In some cases, early age-related macular degeneration (AMD) may be detectedduring a routine eye test before it starts to cause symptoms.
If you're experiencingsymptoms of macular degeneration, such as blurred central vision, visit your GP or make an appointment with an optometrist, a healthcare professional trained to recognise signs of eye problems.
Findyour nearest optician.
If your GP or optometrist suspects macular degeneration, you'll be referred to an ophthalmologist, a doctor who specialises indiagnosing and treating eye conditions.
Your appointment will usually be at ahospital eye department. Ifyou need to travel by car to the hospital, ask someone else to drive you back as the eye drops given to you may make your vision blurry.
The ophthalmologist will examine your eyes. You'll be given eye drops to enlarge your pupils. These take around half an hour to start working, and may make your vision blurry or your eyes sensitive to light. The effect of the eye drops will wear off after a few hours.
The ophthalmologist willuse a magnifying device with a light attached to look at the back of your eyes, where your retina and macula are. They'll check for any abnormalities around your retina.
The ophthalmologist will then carry out a series of tests to confirm a diagnosis of macular degeneration.
One of the first tests involves asking you to look at a special grid, known as an Amsler grid. The grid is made up of vertical and horizontal lines, with a dot in the middle.
If you have macular degeneration, it's likely some of the lines will appear faded, broken or distorted. Saying which lines are distorted or broken will give your ophthalmologist a better idea of the extent of the damage to your macula.
As the macula controls your central field of vision, it's usually the lines nearest to the centre of the grid that appear distorted.
Eyecare Trust has a version of theAmsler grid (PDF, 51.2kb) on its website that you can print off and use at home to check for possible signs of AMD.
As part of your diagnosis, your ophthalmologist will need to photograph your retinas to see what damage, if any, macular degeneration has caused.
As well as confirming the diagnosis, the images will prove useful in planning your treatment. There are several different ways of taking pictures of the retina.
A fundus camera is a special camera used to take photographs of the inside of your eye. It can capture three-dimensional images of your macula. Your ophthalmologist can then look at the different layers of your retina to see what damage, if any, has occurred.
Angiographyis an examination that creates detailed images of your blood vessels and the bloodflow inside them. A special dye is injected into your blood vessels and pictures are taken that show any abnormalities inside them.
The procedure can confirm which type of AMD you have. It may be carried out if your ophthalmologist suspects wet AMD.
Your ophthalmologist will inject a special dye called fluorescein into a vein in your arm. The dyewill move through your blood vessels into your retina. They willlook into your eyesusing a magnifying device andtake a series of pictures using a special camera.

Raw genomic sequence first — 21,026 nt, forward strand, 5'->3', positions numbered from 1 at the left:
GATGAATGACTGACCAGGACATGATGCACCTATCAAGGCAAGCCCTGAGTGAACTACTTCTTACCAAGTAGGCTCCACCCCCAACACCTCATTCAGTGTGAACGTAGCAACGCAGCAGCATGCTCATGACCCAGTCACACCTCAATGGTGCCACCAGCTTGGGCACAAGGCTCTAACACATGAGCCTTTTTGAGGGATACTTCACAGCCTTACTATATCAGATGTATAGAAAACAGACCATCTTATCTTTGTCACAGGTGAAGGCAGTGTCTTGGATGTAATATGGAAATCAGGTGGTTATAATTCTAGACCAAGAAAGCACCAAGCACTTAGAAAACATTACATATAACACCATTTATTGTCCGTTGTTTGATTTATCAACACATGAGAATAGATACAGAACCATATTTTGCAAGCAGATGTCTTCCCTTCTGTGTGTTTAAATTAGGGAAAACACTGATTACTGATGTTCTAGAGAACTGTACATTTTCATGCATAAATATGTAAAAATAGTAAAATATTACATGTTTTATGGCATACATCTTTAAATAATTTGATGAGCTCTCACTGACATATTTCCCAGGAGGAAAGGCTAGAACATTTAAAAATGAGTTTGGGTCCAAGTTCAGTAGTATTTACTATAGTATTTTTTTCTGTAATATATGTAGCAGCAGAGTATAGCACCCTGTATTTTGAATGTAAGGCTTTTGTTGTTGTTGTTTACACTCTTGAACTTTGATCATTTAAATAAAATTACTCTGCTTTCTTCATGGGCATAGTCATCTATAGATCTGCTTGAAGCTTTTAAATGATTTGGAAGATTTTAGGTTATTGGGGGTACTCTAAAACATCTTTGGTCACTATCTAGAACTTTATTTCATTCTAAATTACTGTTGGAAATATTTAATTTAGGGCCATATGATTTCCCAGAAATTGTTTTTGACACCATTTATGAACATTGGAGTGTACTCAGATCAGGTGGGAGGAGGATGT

These images will allow your ophthalmologist to see whether any of the dye is leaking from the blood vessels behind your macula. If it is, this may confirmyou have wet AMD.
The technique used for indocyanine green (ICG) angiography is the same as for fluorescein angiography, but the dye is different. ICG dye can highlight slightly different problems in your eyes.
Optical coherence tomography (OCT) uses special rays of light to scan your retina and produce an image of it. This can provide detailed information about your macula. For example, it will tell your ophthalmologist whether your macula is thickened or abnormal, and whether any fluid has leaked into the retina.
Once these tests have been completed, your ophthalmologist should be able to tell you how far your AMD has progressed.
Dry AMD has three main stages, described below.
Wet AMD is alwaysconsidered to bean advanced form of AMD.
Find out about age-related macular degeneration (AMD), which mainly affects people over 50 years of age and usually leads to a gradual loss of central vision.
Read about the symptoms of age-related macular degeneration (AMD), which causes a loss of central vision that affects your ability to see objects and fine detail clearly.
Read about what causes macular degeneration. Dry AMD is the result of a build-up of waste material in the retina. Wet AMD is caused by tiny blood vessels that grow under the macula.
Find out how macular degeneration is diagnosed using a routine eye test, Amsler grid and retinal imaging techniques.
Read about managing dry AMD, including maximising low vision and dietary advice, plus the two main treatments for wet AMD: anti-VEGF medication and laser surgery.
Read about the possible complications of age-related macular degeneration (AMD), including depression, anxiety and visual hallucinations caused by Charles Bonnet syndrome.